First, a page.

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SharePoint GetListItems and Complex Parameters

In my previous article I showed how to connect to SharePoint web services using SOAP::Lite and how to easily pull a list of all collections on the site. Now we’ll dive a little bit deeper and look at how we can fetch items out of a list. For simple queries this is pretty easy but can become complicated if you need to include a lot of parameters. A lot of tutorials I’ve seen on this topic revert to sending raw XML as the parameter to get around the complexities of doing it in code. Personally, I think that’s a bad idea and just makes your code look horrible. I hope to demystify the problems with doing this in code for you here.

SOAP::Data

Before we get into the details of how to call GetListItems() we need to understand how SOAP::Lite deals with data parameters using the SOAP::Data class.

SOAP::Lite includes a SOAP::Data class that encapsulates the data you pass to method calls so you don’t have to manually write any XML. Personally, using SOAP::Data was a little confusing for me at first, especially when it came to complex requests with nested parameters. The example below shows the “SOAP::Data” way of passing parameters to methods.

my $som = $soap->GetListItems(
	SOAP::Data->name(listName => '{04AA9466-6118-48D4-9475-A6AF62F59C61}'),
	SOAP::Data->name(queryOptions => \SOAP::Data->value(
		SOAP::Data->name(QueryOptions => \SOAP::Data->value(
			SOAP::Data->name(IncludeMandatoryColumns => 'False'),
			SOAP::Data->name(DateInUtc => 'True')
		))
	)),
	SOAP::Data->name(rowLimit => 1000)
);

Some of you may have noticed a special syntax in the above example. If you missed it, look closely. See it yet? The calls to SOAP::Data->value() have a backslash reference operator in front of them! This is probably one of the primary idioms that break SOAP calls for beginners. Put simply, this syntax is how SOAP::Lite is able to handle nested data structures. If you need to have nested arrays or nodes and you don’t include the backslash reference in front of nested value()’s then the serialized XML that is passed to the server will be incorrect and you’ll get invalid results.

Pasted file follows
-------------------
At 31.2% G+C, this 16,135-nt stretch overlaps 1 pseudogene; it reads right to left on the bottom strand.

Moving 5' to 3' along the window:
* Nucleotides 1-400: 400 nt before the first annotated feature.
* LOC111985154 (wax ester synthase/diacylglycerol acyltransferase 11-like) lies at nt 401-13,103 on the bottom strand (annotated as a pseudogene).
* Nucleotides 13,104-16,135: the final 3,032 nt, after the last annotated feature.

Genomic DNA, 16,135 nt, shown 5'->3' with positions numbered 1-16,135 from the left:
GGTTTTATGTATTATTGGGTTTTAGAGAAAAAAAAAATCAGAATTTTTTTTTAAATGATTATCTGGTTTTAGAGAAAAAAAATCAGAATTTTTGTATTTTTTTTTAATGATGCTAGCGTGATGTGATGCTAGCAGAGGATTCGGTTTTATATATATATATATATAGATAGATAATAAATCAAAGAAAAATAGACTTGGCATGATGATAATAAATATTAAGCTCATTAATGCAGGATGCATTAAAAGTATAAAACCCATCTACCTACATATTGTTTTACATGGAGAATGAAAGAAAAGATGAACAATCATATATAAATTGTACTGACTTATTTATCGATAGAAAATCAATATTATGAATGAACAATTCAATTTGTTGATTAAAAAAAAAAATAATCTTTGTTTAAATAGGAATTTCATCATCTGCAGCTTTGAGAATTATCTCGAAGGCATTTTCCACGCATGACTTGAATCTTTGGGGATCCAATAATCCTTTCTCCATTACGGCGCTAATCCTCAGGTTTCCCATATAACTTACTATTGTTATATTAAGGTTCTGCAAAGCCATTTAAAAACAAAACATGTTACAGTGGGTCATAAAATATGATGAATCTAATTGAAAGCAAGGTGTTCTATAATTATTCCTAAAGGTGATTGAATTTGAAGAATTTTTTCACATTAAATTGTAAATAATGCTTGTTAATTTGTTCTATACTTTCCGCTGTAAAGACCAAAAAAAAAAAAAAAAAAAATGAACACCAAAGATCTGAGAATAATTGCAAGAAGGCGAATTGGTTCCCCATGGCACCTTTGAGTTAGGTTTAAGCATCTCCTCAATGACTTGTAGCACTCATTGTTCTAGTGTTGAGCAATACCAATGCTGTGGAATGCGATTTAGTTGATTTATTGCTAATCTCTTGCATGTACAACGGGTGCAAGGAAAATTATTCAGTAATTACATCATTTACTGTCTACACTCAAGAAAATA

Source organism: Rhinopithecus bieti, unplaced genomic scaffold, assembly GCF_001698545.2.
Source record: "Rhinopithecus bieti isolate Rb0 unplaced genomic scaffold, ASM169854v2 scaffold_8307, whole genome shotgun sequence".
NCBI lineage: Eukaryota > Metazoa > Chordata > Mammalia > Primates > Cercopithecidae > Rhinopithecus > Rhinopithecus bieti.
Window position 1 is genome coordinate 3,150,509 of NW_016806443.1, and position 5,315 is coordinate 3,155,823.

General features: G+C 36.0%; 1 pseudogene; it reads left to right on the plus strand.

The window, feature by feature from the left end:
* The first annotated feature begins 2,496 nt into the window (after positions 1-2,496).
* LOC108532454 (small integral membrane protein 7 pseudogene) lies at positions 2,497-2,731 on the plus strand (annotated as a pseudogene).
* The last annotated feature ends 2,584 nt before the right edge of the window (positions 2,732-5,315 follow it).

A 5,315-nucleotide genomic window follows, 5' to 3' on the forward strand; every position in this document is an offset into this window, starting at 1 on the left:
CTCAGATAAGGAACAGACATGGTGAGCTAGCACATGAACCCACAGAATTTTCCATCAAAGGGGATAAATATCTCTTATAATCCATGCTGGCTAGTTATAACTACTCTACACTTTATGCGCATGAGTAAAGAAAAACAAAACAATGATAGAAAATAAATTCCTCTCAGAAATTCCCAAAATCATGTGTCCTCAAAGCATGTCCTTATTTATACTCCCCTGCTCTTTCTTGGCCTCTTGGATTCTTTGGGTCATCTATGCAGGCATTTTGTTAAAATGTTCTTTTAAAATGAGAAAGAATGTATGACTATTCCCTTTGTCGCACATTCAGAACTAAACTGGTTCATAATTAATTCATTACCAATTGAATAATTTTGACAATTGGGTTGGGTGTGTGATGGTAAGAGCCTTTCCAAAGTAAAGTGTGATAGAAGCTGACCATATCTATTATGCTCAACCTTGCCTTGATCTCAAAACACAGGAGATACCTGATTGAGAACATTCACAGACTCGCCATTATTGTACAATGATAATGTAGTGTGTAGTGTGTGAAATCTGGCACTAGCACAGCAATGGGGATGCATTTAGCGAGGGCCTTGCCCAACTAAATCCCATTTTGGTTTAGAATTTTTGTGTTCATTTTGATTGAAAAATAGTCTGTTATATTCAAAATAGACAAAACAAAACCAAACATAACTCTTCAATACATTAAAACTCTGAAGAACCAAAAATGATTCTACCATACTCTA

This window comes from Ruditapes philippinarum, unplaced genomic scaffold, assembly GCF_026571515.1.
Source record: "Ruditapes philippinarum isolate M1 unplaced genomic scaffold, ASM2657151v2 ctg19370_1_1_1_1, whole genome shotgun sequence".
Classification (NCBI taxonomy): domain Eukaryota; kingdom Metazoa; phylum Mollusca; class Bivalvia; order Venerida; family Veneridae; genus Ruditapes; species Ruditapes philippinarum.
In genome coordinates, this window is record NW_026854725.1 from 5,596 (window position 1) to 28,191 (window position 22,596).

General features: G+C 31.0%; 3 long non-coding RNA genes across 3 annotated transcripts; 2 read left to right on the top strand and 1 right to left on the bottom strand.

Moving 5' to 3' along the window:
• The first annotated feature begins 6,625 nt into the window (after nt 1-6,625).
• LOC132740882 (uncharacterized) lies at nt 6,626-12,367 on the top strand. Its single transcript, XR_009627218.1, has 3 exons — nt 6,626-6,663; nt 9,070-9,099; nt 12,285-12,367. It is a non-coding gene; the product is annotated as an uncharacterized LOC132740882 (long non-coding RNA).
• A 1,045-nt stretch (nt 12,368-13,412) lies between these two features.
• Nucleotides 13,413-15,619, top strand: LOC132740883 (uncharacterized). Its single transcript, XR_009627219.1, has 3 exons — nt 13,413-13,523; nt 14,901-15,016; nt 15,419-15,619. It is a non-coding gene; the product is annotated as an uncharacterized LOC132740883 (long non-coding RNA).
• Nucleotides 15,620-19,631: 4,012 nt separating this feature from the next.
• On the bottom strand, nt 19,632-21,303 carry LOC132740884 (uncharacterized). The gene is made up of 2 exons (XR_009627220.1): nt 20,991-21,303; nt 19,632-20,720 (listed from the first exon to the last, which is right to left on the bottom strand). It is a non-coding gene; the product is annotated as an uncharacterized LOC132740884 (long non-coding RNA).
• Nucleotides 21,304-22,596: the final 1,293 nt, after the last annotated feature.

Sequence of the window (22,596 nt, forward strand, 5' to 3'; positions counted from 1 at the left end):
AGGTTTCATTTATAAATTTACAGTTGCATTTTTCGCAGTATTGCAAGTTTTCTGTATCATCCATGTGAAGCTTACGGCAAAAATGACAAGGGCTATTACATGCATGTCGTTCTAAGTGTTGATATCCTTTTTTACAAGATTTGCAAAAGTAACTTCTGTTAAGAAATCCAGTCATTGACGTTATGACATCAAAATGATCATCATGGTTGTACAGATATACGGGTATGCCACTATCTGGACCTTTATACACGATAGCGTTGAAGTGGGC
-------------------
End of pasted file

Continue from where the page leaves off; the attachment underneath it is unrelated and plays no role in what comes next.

That code example is VERY verbose and annoying to read with all those SOAP::Data calls just to setup a simple method call! In my opinion, the SOAP::Lite developers should have included some shortcuts to make this a little easier on the eyes. I even read one blog recently that suggested to do the following. Note: Do not do use this example!

import SOAP::Data 'name', 'value'; # DO NOT DO THIS!!
my $som = $soap->GetListItems(
	name(listName => '{04AA9466-6118-48D4-9475-A6AF62F59C61}'),
	// ... snip ...
);

Now, importing the ‘name’ and ‘value’ subs from SOAP::Data may seem like an interesting way to make your code more compact, but the fact is, it will actually break your code because the name() and value() subs will end up ignoring the first parameter you pass to it (it tries to use it as the class prototype). So don’t do it. See my shortcuts below for a better way to do this.

SOAP::Data Shortcuts

I created two shortcut methods for name() and value() that make this a little more compact so we can setup our parameters like this:

my $som = $soap->GetListItems(
	name(listName => '{04AA9466-6118-48D4-9475-A6AF62F59C61}'),
	name(queryOptions => \value(
		name(QueryOptions => \value(
			name(IncludeMandatoryColumns => 'False'),
			name(DateInUtc => 'True')
		))
	)),
	name(rowLimit => 1000)
);

# short-cut SOAP::Data methods
sub name {
	my ($name, $value) = @_;
	my $d = SOAP::Data->name($name);
	if (ref $value eq 'HASH') {
		return $d->attr($value);
	} elsif (defined $value) {
		return $d->value($value);
	}
	return $d;
}
sub value {
	SOAP::Data->value(@_)
}

I think that’s a little easier to read and maintain. My name() sub even allows you to add attributes directly w/o having to call attr() separately. More on that later.

SharePoint GetListItems()

Let’s get down to business. You want to fetch the items from a list on your SharePoint site. To do that you use the web service method GetListItems(). This method call can take several optional parameters and one required parameter.

  • listName(required) The display name or the {GUID} for the list you want items from. (Using the {GUID} is recommended since list names can change at any time but the {GUID} will not). Note: When using the {GUID} it should be enclosed literally with curly braces “{}”.
  • rowLimit(recommended) The number of rows to return. If you don’t specify this value then the total rows returned will be dictated by the view which is not always what you want.
  • query(optional) A query that can include an OrderBy, Where and GroupBy clauses. A common use for this parameter is to specify the order in which the items will be returned.
  • viewName (optional) The {GUID} of the view to use. If not specified the default view of the list will be used. This determines the default attributes for the rowLimit, viewFields and query fields.
  • queryOptions (optional) Configure special options that affect how the items are returned. You won’t have to use this much. One of the main reasons to use this is to enable Paging support. See the MSDN documentation for more details.